In a groundbreaking decision, the Massachusetts Supreme Judicial Court (“SJC”) ruled recently week that employees in Massachusetts who have a legal prescription for medical marijuana can sue their employers for disability discrimination if the employee is fired solely on the basis of using the drug.
In Barbuto v. Advantage Sales and Marketing, LLC, an employee accused her former employer of violating Massachusetts’ prohibition on handicap discrimination when the employer fired her after she failed a mandatory drug test. The plaintiff, Christina Barbuto, had a prescription for medical marijuana to treat her Crohn’s disease and was a qualifying medical marijuana patient under Massachusetts law. Barbuto informed the employer, Advantage Sales and Marketing (“ASM”), that she used marijuana for her condition and explained that she did not consume marijuana before or during work. However, when Barbuto failed a mandatory drug screen due to her marijuana use, ASM terminated her after just one day on the job.
The SJC stated that in Massachusetts, “the use and possession of medically prescribed marijuana by a qualifying patient is as lawful as the use and possession of any other prescribed medication.” Accordingly, the Court found that allowing an exception to an employer’s drug policy for an employee who has been legally prescribed medical marijuana could serve as a reasonable accommodation for the employee’s disability. If an employer has a drug policy prohibiting the use of a medication that alleviates or manages an employee’s medical condition, the Court concluded that the employer has a duty to engage in an interactive process with the employee to determine whether there are equally effective medical alternatives to the prescribed medication that would not violate the employer’s policy. According to the Court, terminating an employee for violating such a drug policy without first engaging in any interactive process “effectively denies a handicapped employee the opportunity of a reasonable accommodation, and therefore is appropriately recognized as handicap discrimination” under Massachusetts law.
While the SJC’s decision allowed Barbuto to pursue her handicap discrimination claim, the Court noted that it does not necessarily guarantee that she will ultimately succeed in proving discrimination. More specifically, the Court’s ruling places the burden on employers to prove that the employee’s use of medical marijuana would cause an undue hardship to the business or a risk to public safety in order to justify the employer’s refusal to accommodate the employee. Consequently, ASM will now have an opportunity to offer evidence showing that Barbuto’s use of medical marijuana is not a reasonable accommodation because it would impose an undue hardship on ASM’s business. For example, the Court noted that “an employer might prove that the continued use of medical marijuana would impair the employee’s performance of her work or pose an ‘unacceptably significant’ safety risk to the public, the employee, or her fellow employees.” The SJC further confirmed that an employer could also demonstrate an undue hardship by proving that the employee’s marijuana use would violate an employer’s contractual or statutory obligations, such as the Drug Free Workplace Act requirements for federal government contractors.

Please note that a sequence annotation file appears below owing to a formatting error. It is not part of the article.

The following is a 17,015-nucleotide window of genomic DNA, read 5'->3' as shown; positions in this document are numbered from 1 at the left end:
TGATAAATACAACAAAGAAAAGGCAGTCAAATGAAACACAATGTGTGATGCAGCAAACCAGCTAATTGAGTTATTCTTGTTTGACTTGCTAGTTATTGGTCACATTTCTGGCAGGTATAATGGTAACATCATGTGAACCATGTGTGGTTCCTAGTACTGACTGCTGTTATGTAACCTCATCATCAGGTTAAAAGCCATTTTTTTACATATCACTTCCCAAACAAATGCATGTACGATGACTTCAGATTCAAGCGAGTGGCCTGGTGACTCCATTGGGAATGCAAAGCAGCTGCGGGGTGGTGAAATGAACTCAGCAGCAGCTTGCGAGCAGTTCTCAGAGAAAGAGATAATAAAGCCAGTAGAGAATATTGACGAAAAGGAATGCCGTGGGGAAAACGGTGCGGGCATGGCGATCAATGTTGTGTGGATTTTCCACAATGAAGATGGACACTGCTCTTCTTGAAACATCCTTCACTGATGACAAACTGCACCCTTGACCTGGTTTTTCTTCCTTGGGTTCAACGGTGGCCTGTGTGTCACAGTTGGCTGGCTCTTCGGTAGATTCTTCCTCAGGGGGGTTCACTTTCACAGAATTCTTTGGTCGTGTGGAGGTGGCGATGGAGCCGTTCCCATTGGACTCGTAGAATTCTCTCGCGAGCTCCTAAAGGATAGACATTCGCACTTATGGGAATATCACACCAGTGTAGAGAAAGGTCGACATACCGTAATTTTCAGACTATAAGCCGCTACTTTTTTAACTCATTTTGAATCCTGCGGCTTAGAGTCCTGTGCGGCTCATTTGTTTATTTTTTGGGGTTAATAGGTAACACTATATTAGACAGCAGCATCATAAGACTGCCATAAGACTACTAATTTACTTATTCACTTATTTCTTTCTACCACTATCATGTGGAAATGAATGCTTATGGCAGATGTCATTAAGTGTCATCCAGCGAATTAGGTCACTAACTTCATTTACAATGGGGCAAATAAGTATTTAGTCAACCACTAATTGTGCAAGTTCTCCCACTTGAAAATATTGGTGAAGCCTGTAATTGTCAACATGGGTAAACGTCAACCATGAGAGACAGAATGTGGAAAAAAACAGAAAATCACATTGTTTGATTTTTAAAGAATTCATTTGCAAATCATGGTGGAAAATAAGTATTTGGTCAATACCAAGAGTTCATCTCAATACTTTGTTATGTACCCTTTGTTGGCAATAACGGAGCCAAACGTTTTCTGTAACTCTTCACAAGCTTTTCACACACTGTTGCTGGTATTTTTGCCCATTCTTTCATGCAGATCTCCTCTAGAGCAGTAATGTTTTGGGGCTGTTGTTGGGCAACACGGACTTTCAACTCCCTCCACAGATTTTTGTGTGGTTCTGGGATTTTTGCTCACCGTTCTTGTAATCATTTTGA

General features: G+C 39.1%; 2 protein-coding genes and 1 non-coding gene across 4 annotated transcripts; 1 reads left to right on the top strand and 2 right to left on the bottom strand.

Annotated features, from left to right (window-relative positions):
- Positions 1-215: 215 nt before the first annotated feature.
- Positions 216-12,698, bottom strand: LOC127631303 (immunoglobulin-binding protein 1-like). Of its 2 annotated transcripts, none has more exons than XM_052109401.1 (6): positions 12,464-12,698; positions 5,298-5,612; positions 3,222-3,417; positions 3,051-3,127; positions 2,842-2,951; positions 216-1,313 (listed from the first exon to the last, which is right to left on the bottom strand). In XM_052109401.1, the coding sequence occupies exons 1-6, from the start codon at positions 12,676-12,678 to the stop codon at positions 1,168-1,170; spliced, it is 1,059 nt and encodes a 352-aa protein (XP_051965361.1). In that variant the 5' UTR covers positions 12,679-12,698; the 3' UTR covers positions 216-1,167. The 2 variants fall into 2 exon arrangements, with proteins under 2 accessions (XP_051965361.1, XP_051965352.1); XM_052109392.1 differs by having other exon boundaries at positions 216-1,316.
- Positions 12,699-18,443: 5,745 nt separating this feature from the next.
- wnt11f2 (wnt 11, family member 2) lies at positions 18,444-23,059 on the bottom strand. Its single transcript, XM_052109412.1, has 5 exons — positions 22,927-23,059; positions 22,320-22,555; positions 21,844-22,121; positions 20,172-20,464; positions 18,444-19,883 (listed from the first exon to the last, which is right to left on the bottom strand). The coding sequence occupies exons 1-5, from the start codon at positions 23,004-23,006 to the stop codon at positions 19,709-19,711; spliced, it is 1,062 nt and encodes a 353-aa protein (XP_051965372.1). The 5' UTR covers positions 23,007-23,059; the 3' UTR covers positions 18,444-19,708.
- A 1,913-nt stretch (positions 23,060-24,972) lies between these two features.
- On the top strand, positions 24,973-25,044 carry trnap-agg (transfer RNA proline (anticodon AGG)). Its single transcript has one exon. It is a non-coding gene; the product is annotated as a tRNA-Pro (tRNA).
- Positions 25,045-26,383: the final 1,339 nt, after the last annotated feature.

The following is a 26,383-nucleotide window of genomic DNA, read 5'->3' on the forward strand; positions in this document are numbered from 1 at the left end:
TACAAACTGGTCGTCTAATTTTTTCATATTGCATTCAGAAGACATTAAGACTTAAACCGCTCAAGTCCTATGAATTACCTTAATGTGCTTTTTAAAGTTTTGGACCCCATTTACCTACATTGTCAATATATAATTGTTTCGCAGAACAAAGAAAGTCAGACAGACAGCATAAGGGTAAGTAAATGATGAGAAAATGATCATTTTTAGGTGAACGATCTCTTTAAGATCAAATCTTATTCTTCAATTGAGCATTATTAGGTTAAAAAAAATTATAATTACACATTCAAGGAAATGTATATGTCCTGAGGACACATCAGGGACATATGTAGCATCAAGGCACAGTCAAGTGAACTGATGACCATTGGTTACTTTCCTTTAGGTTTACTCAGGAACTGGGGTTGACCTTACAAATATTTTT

The SJC’s decision is a marked departure from prior rulings in California, Colorado, Oregon, and Washington, where courts have found that employers had no duty to accommodate an employee’s use of medical marijuana. In other states, where marijuana use is legalized for medical purposes, employers should exercise caution before firing or disciplining employees for their authorized use of the drug. Indeed, employers in Arizona, Connecticut, Delaware, Illinois, Maine, Minnesota, Nevada, New York, Pennsylvania, and Rhode Island must be particularly vigilant regarding adverse actions against employees on the basis of marijuana use, since the medical marijuana laws of those states contain explicit anti-discrimination or reasonable accommodation provisions. Notably, the Massachusetts statute legalizing medical marijuana does not contain any explicit anti-discrimination or reasonable accommodation provisions. Accordingly, it is possible that courts in other states without explicit anti-discrimination provisions in their medical marijuana laws could follow the lead of Barbuto and find that an employee is entitled to reasonable accommodation under state disability discrimination laws.
1. Barbuto v. Advantage Sales and Marketing, LLC, et al., No. 15-02677 (Mass. Sup. Ct. May 31, 2016).
2. Ross v. RagingWire Telecommunications, Inc. (2008) 42 Cal.4th 920, 926 [70 Cal.Rptr.3d 382, 174 P.3d 200].
3. Coats v. Dish Network, LLC, 350 P. 3d 849 (Colo. 2015).
4. Emerald Steel Fabricators, Inc. v. Bureau of Labor & Indus., 348 Or. 159, 230 P.3d 518 (2010).
5. Swaw v. Safeway, Inc. (Case No. C15-939, W.D. Wash., Nov. 20, 2015).